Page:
Boots fined £10,000 for Welshpool man's trap door fall


Boots has been fined £10,000 after a 76-year-old man fell through an open trap door at one of its shops in Powys.

Martin Habberly needed hospital treatment to his leg after the incident at the Welshpool store last May.

Wrexham magistrates sitting in Mold were told the trap door had been opened to allow meters to be read in a cellar.

The hearing was told the trap door was "unique" among Boots' 2,500 UK stores, and it admitted breaching health and safety regulations.

Magistrates heard that the open trap door should have been guarded by a member of staff.

But the court heard that at the time of the incident, an untrained shopfloor employee had become distracted by another customer.

Nigel Vaughan, prosecuting on behalf of Powys council, said Mr Habberly was looking for various items in the shop when he walked around a member of staff and fell into the open void.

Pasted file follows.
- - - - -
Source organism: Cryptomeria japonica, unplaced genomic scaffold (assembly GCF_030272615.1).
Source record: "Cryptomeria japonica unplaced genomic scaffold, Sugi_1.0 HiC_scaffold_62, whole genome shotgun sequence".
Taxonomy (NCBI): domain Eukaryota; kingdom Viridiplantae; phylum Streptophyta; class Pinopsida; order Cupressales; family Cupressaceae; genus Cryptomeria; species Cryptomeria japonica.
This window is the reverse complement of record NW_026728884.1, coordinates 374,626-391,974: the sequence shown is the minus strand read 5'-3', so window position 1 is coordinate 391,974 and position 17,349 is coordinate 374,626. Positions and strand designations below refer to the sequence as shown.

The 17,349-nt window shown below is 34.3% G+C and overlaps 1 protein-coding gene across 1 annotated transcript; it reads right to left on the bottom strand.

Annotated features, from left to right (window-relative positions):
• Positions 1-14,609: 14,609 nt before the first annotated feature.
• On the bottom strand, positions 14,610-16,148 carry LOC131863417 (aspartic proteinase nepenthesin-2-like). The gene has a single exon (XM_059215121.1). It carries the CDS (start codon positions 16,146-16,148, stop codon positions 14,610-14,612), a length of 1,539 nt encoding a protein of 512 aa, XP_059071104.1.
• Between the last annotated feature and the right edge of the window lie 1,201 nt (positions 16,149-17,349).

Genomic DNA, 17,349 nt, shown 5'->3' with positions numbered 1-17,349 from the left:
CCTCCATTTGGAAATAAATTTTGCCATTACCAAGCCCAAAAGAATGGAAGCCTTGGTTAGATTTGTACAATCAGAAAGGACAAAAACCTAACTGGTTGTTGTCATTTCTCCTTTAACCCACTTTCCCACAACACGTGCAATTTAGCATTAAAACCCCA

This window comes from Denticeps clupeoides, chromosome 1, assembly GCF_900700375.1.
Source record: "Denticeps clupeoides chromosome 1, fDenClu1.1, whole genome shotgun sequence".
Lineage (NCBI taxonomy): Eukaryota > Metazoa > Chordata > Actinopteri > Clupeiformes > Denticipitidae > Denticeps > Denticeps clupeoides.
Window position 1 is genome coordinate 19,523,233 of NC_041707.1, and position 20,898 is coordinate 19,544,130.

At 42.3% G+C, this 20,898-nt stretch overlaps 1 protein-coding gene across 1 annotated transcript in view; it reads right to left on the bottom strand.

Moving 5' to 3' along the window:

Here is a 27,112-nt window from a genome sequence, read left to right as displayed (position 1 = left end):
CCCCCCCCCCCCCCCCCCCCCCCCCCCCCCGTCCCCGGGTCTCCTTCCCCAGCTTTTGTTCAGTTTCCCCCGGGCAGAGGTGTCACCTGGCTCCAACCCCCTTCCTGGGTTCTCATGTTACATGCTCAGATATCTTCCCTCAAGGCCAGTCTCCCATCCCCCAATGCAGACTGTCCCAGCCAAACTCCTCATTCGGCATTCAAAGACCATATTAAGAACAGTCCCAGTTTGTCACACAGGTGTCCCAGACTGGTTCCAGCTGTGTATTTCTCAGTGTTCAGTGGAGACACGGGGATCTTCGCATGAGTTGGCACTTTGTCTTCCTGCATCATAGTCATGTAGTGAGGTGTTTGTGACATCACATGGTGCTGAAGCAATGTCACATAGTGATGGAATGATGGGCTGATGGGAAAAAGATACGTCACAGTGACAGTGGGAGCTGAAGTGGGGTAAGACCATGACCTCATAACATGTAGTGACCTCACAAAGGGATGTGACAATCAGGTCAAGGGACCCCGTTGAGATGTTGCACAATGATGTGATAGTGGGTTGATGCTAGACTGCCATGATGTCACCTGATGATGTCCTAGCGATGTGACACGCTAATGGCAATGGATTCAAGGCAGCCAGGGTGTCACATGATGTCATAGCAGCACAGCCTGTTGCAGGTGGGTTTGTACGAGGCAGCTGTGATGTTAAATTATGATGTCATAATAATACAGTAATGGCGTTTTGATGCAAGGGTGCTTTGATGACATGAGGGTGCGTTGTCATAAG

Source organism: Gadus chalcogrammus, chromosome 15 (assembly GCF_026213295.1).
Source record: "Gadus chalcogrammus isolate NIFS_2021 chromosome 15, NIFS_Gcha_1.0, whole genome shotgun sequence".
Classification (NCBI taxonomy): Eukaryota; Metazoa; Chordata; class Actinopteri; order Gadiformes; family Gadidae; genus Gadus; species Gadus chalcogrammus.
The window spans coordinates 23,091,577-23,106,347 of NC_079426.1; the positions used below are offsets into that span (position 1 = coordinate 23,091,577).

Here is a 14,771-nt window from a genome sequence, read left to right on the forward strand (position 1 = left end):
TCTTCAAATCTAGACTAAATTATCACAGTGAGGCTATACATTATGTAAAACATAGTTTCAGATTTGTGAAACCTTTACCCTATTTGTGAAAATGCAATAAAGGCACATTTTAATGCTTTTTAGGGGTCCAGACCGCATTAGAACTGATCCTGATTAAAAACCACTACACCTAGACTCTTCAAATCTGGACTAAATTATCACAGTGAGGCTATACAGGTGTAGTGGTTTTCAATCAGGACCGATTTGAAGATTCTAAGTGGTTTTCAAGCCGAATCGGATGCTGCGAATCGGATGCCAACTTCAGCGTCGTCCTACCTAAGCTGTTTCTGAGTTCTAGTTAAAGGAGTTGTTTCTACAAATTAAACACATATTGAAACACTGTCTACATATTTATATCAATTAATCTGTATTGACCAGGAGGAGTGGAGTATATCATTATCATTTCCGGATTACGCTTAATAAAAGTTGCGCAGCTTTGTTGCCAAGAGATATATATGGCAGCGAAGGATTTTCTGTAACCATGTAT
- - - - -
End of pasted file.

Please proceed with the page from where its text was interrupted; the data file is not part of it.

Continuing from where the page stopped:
High-visibility jackets

He fell down three steps, sustaining serious gashes to his leg.

A safety barrier was available to fence off the area, but had not been used for some time, the court heard.

Admitting failing to assess risks at the store and a health and safety offence, the Boots defence team said the issue had been taken very seriously by the company.

David Charlton, defending, said senior management in Boots had not been aware that the store had a trap door that could be opened in public areas during shopping hours.

Following the incident, he said measures had been taken to ensure it could not happen again.

Barriers are now used, with trained staff in high-visibility jackets. The meters in the cellar are also in the process of being moved.

Boots has apologised to the victim and a civil claim for compensation was due to be resolved now that medical reports had been received, magistrates were told.

"Boots is a responsible company which has pleaded guilty following what is a genuinely isolated and unfortunate occurrence from which the company has learnt its lesson," added Mr Charlton.

The company was fined £5,000 each for the two offences and ordered to pay legal costs of £1,240.